Wendy Davis and the press

The San Antonio Express-News reports that there are some growing hostilities between the Wendy Davis camp and the Capitol Press Corps. Specifically, following a speech given at a Travis County Democratic Party event, it was revealed that Davis’ campaign had shut out reporters from every publication except for the Texas Tribune. David Rauf, a reporter for the Texas Hearst papers (Houston Chronicle and San Antonio Express-News), later took to twitter in order to both confront the party and evidently blow off some steam.

You can read the article for yourself, including all the tweets referenced, it is a bit entertaining. Essentially, the controversial revolves the blatant favoritism at play when one media outlet gets exclusive rights to cover a story. It is very amateurish for a campaign, and continues to paint a murky picture for Davis’ chances. The cliched response I have seen on a plethora of social media sites in response to this is that Davis should be running to reporters, rather than away, especially with all this favoritism at play. Another commentator noted how silly it was that Wendy Davis –who could defend herself competently in front of the entire Republican machine for twelve hours last June– could not be more open and available to the media.

The Texas Observer expanded upon this story in what could only be called a scathing criticism. The Observer column delineates each and every problem with the press corps that Davis’ camp has allegedly had since starting off, including giving reporters the runaround, harassment after publication and only granting access after knowing the particulars of a story.

I also invite you to read that column, but it is based on mostly old incidents and honestly just reads like a hit piece. Politico has yet another take on the story, and again makes the point that perhaps her campaign is not ready for prime time. As many will recall, this fits a pattern of Davis’ early campaign, especially in light of her reluctance to do any work on the Primary election grind.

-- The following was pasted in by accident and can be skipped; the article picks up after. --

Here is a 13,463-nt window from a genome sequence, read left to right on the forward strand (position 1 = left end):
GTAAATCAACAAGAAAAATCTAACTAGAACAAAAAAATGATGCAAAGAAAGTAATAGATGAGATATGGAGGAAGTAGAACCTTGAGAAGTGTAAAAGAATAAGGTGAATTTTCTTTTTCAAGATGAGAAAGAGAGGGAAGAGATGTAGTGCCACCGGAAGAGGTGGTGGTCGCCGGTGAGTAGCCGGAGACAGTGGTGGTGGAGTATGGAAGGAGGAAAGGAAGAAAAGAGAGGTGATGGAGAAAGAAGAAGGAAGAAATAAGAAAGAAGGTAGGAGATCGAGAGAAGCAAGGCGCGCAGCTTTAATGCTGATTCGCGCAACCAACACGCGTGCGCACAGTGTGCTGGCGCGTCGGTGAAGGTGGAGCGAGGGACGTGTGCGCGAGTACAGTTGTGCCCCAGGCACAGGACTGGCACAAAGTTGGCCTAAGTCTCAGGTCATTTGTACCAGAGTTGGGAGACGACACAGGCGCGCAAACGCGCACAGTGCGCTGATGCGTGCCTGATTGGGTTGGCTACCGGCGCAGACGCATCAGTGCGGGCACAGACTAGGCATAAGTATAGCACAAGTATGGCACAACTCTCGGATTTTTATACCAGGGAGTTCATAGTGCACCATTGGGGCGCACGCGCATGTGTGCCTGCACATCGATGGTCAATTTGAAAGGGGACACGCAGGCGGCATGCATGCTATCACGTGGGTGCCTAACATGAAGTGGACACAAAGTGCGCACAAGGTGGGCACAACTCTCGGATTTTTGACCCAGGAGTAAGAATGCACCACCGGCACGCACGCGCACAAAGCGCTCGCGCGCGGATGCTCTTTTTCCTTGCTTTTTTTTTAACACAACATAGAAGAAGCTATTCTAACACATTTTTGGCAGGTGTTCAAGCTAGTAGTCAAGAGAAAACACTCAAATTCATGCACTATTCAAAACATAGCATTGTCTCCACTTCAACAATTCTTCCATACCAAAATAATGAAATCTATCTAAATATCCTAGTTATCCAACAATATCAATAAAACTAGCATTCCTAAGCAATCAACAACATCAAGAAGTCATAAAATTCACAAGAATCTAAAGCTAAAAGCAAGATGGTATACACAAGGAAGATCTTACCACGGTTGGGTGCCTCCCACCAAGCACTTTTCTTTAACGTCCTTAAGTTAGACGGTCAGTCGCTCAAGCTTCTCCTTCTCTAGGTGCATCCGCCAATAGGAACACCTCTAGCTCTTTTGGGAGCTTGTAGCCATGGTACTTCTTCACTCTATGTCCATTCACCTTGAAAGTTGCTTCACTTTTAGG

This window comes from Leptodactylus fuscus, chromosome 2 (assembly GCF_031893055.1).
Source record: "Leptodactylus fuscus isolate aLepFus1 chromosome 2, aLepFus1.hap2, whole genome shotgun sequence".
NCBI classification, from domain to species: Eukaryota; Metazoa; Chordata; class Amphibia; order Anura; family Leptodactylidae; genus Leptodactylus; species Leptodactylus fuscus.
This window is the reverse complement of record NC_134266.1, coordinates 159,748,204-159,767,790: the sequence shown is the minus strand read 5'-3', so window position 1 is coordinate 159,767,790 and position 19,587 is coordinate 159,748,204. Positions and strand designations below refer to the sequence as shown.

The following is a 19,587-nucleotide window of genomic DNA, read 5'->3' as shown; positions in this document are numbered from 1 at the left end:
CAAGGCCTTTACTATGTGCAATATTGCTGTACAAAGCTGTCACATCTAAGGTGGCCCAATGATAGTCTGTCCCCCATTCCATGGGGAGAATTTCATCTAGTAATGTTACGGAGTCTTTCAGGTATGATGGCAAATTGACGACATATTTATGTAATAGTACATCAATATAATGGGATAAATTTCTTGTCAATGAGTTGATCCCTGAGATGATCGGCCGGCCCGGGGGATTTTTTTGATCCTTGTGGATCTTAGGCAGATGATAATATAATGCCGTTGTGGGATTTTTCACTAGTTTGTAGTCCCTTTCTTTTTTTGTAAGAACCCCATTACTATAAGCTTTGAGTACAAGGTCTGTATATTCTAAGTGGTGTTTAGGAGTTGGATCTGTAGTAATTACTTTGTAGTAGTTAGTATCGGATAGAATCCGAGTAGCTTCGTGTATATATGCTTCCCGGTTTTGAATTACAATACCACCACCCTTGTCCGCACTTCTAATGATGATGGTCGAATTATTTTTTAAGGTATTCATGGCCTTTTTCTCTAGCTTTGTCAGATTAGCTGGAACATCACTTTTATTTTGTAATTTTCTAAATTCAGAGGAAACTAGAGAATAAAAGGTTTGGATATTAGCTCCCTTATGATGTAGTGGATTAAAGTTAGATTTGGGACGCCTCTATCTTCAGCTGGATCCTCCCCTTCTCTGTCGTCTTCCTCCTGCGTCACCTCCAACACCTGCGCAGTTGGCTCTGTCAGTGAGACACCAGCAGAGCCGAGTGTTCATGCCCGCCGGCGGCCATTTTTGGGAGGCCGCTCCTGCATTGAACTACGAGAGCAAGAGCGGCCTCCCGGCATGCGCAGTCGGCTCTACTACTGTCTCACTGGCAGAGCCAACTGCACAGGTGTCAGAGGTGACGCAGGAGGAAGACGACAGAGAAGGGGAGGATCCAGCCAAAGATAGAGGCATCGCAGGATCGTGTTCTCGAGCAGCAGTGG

Forgive me for making such a disappointing comparison, but Wendy Davis’ campaign is beginning to look more and more like Ben Hall’s. Smugness and condescension from a political candidate –especially those who feel above the fourth branch and all of its responsibilities– always irk me, whether you are the President or running for dog catcher. However, the underdogs are always particularly foolish to shun the press; they should love them. Since most people do not subscribe to mailing lists from the candidates –pointedly not independents or undecideds– the mainstream press holds a monopoly on the lens through which the general public views a candidate. Campaigns needs to handle that lens with care, which I fear the Davis campaign has not done thus far.

Davis’ campaign needs to learn from this experience. The reason behind these communications hiccups are not important. Whether it is inexperience, complacency or just a bad attitude from the press office, the most important point is that it is nixed promptly and without delay. Texas Democrats should know all too well that the worst punishment the media may dole out is not bad publicity, it is none at all. Not inviting the press corps to your speeches is a very quick way to get there.

Brains & Eggs and Dos Centavos have more.

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